Mobile networks across Europe are proving a critical backbone amid this pandemic. Cellular, fixed broadband and wireless technologies are all essential for helping businesses of all sizes keep things running remotely. They also allow us to check in regularly with family members from afar and to catch-up with friends for coffee or drinks, albeit virtually. Many telecoms providers have recognised that their services are proving an essential lifeline now more than ever, with operators across Europe providing free data to their customers during this moment of crisis.
Cellular networks that make such services possible are underpinned by technology that emerged from a lengthy and collaborative development process driven to a great extent by inventive European companies. This collaboration was key to developing the connectivity solutions we are relying on more than ever today, and it will be key for enabling future innovation to bring us even closer together. ICT standardisation efforts such as this one are at the heart of creating network solutions that can keep our society running, even under pressure. Safeguarding and strengthening our key digital infrastructures - as well as enabling the continuous development of the underlying technology - will also be crucial as Europe and its industry emerge from the crisis.
We all hope that Europe and the world will emerge as soon as possible from the ongoing crisis caused by COVID-19. Yet even once lockdown measures are lifted, things will not spring back to normal right away. The human and economic impact of the crisis are likely to be felt for some time. Emphasising the need for Europe to ‘bounce forward’ and not ‘bounce back’, European Commission President Ursula van der Leyen has already laid out plans for the bloc’s economic recovery, which highlighted the central role that innovation and investment will play in restarting the economy and shifting towards “a more resilient, green and digital Europe.”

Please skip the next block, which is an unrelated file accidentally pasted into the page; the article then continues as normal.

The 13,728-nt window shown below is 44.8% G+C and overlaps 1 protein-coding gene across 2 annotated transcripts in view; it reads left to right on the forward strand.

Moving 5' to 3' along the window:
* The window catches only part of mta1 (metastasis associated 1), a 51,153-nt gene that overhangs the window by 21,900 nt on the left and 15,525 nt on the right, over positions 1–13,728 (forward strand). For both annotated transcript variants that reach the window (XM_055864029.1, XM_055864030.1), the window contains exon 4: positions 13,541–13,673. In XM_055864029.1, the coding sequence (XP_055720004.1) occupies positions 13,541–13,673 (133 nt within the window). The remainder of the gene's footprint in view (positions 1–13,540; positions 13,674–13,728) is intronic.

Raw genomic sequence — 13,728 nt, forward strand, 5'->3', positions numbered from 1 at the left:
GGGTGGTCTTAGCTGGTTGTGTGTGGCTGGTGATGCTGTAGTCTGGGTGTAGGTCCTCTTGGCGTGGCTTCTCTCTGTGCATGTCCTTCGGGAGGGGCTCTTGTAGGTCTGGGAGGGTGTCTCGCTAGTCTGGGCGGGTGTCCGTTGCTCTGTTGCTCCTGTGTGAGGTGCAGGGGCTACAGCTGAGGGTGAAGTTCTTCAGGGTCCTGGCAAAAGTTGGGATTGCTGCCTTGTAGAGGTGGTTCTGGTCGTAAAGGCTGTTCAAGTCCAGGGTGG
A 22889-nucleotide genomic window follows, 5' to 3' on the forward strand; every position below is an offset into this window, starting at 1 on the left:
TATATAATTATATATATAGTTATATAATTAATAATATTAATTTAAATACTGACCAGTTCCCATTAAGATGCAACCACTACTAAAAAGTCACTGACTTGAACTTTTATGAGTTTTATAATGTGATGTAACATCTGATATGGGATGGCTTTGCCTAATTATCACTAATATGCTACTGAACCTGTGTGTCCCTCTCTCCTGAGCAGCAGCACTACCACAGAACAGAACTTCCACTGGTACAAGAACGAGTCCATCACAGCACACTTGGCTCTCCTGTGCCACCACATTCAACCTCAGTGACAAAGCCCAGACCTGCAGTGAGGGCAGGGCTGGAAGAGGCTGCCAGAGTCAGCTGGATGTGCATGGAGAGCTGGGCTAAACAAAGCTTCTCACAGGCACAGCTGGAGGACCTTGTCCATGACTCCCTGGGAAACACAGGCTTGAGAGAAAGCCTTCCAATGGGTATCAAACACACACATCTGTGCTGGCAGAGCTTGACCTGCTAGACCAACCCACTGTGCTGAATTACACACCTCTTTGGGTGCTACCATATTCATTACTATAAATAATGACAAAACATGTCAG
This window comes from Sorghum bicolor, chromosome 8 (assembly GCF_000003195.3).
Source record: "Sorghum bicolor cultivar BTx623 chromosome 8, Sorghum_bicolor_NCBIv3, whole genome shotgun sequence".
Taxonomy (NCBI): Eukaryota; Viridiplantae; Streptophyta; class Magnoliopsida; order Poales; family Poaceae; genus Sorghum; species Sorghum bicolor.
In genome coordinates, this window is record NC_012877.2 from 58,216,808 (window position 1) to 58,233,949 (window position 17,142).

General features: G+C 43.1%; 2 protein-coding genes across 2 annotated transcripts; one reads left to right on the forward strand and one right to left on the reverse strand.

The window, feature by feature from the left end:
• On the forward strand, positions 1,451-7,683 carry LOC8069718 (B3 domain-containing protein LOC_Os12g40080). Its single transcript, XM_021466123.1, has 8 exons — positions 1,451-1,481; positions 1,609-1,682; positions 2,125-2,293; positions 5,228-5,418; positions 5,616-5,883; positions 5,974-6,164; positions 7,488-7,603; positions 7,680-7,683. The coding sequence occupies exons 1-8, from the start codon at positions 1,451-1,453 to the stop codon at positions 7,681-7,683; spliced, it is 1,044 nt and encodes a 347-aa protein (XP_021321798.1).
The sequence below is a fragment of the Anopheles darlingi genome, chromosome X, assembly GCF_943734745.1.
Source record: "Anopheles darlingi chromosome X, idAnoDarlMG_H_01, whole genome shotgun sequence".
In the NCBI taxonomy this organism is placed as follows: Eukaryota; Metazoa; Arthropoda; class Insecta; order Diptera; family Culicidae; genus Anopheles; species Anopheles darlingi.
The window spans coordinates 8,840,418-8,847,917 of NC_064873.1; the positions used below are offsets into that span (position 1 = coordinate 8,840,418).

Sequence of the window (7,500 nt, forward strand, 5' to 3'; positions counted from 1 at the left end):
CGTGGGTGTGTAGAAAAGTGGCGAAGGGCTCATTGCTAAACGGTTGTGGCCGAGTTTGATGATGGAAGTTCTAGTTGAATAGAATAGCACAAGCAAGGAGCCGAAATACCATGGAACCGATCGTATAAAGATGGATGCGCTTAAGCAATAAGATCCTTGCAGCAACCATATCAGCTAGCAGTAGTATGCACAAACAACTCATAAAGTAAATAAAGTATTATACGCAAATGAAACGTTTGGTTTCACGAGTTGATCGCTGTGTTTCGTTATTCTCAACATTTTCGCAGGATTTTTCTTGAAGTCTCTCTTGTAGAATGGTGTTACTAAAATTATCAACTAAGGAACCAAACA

Supporting digital innovation, investment and infrastructure had already been outlined as a priority within the EU’s Digital Strategy, which specifically called out extensive 5G and future 6G networks as being essential. With 5G subscriptions expected to exceed 2 billion by 2025, this is an ever more pressing priority.
None of us can predict the future. But we can learn from the past. Recent events have emphasised more than ever before that ubiquitous connectivity, underpinned by pioneering innovation, is a must, not a nice-to-have, for ensuring the wellbeing of European citizens, businesses and societies as a whole. In this spirit, European leaders are expected to recognise next generation mobile communication as one of the key drivers of Europe’s digital transformation as we emerge from the COVID-19 crisis. Such recognition should also aim to preserve industry-led standardisation efforts to develop this technology – which will lay the foundation of a more connected, sustainable society.
Everyone at Ericsson, from our award-winning research teams who make key contributions to 5G development, to our field engineers who keep the networks running 24/7, remains committed to delivering new technologies that will shape tomorrow’s world. The technology being developed now will directly impact how we live, work and interact for years to come – and we know it can help Europe emerge more resilient from this crisis.